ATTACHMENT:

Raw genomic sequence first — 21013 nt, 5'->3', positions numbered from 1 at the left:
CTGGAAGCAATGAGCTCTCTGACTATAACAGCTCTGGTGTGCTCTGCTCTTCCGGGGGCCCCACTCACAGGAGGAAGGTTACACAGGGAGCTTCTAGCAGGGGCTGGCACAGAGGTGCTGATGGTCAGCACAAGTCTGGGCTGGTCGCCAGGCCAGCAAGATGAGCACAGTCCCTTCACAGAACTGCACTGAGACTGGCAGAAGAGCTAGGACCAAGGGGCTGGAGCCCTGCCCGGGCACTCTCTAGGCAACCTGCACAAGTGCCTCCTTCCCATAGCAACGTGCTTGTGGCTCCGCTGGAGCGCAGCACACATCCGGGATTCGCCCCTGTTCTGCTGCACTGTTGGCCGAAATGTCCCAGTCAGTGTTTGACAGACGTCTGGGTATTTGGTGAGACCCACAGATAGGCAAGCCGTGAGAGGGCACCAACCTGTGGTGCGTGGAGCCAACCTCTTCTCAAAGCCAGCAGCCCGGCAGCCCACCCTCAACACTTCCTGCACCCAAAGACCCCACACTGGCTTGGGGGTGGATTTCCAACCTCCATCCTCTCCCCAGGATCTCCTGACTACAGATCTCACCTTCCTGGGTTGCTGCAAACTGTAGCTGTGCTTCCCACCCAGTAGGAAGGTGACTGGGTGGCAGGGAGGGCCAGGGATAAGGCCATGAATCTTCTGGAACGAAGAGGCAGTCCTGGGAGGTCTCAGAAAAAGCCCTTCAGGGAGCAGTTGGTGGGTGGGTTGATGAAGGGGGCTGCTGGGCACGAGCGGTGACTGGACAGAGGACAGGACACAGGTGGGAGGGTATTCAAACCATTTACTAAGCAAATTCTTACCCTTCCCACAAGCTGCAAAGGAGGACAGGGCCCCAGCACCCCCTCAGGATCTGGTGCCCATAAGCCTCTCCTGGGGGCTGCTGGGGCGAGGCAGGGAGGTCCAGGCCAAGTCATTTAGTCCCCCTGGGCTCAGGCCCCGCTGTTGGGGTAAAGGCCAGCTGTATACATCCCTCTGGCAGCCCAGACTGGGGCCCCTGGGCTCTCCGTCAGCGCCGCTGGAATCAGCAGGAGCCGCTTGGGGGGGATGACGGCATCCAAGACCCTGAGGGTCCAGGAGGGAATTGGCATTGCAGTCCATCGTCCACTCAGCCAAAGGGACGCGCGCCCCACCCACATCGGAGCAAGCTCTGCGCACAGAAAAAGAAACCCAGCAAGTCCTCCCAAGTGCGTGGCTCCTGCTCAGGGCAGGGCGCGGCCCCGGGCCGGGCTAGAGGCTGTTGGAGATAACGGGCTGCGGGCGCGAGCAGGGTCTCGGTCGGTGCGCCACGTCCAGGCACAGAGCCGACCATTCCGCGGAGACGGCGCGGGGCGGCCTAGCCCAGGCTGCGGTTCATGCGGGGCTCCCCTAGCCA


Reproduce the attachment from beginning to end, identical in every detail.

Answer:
Raw genomic sequence first — 21013 nt, 5'->3', positions numbered from 1 at the left:
CTGGAAGCAATGAGCTCTCTGACTATAACAGCTCTGGTGTGCTCTGCTCTTCCGGGGGCCCCACTCACAGGAGGAAGGTTACACAGGGAGCTTCTAGCAGGGGCTGGCACAGAGGTGCTGATGGTCAGCACAAGTCTGGGCTGGTCGCCAGGCCAGCAAGATGAGCACAGTCCCTTCACAGAACTGCACTGAGACTGGCAGAAGAGCTAGGACCAAGGGGCTGGAGCCCTGCCCGGGCACTCTCTAGGCAACCTGCACAAGTGCCTCCTTCCCATAGCAACGTGCTTGTGGCTCCGCTGGAGCGCAGCACACATCCGGGATTCGCCCCTGTTCTGCTGCACTGTTGGCCGAAATGTCCCAGTCAGTGTTTGACAGACGTCTGGGTATTTGGTGAGACCCACAGATAGGCAAGCCGTGAGAGGGCACCAACCTGTGGTGCGTGGAGCCAACCTCTTCTCAAAGCCAGCAGCCCGGCAGCCCACCCTCAACACTTCCTGCACCCAAAGACCCCACACTGGCTTGGGGGTGGATTTCCAACCTCCATCCTCTCCCCAGGATCTCCTGACTACAGATCTCACCTTCCTGGGTTGCTGCAAACTGTAGCTGTGCTTCCCACCCAGTAGGAAGGTGACTGGGTGGCAGGGAGGGCCAGGGATAAGGCCATGAATCTTCTGGAACGAAGAGGCAGTCCTGGGAGGTCTCAGAAAAAGCCCTTCAGGGAGCAGTTGGTGGGTGGGTTGATGAAGGGGGCTGCTGGGCACGAGCGGTGACTGGACAGAGGACAGGACACAGGTGGGAGGGTATTCAAACCATTTACTAAGCAAATTCTTACCCTTCCCACAAGCTGCAAAGGAGGACAGGGCCCCAGCACCCCCTCAGGATCTGGTGCCCATAAGCCTCTCCTGGGGGCTGCTGGGGCGAGGCAGGGAGGTCCAGGCCAAGTCATTTAGTCCCCCTGGGCTCAGGCCCCGCTGTTGGGGTAAAGGCCAGCTGTATACATCCCTCTGGCAGCCCAGACTGGGGCCCCTGGGCTCTCCGTCAGCGCCGCTGGAATCAGCAGGAGCCGCTTGGGGGGGATGACGGCATCCAAGACCCTGAGGGTCCAGGAGGGAATTGGCATTGCAGTCCATCGTCCACTCAGCCAAAGGGACGCGCGCCCCACCCACATCGGAGCAAGCTCTGCGCACAGAAAAAGAAACCCAGCAAGTCCTCCCAAGTGCGTGGCTCCTGCTCAGGGCAGGGCGCGGCCCCGGGCCGGGCTAGAGGCTGTTGGAGATAACGGGCTGCGGGCGCGAGCAGGGTCTCGGTCGGTGCGCCACGTCCAGGCACAGAGCCGACCATTCCGCGGAGACGGCGCGGGGCGGCCTAGCCCAGGCTGCGGTTCATGCGGGGCTCCCCTAGCCA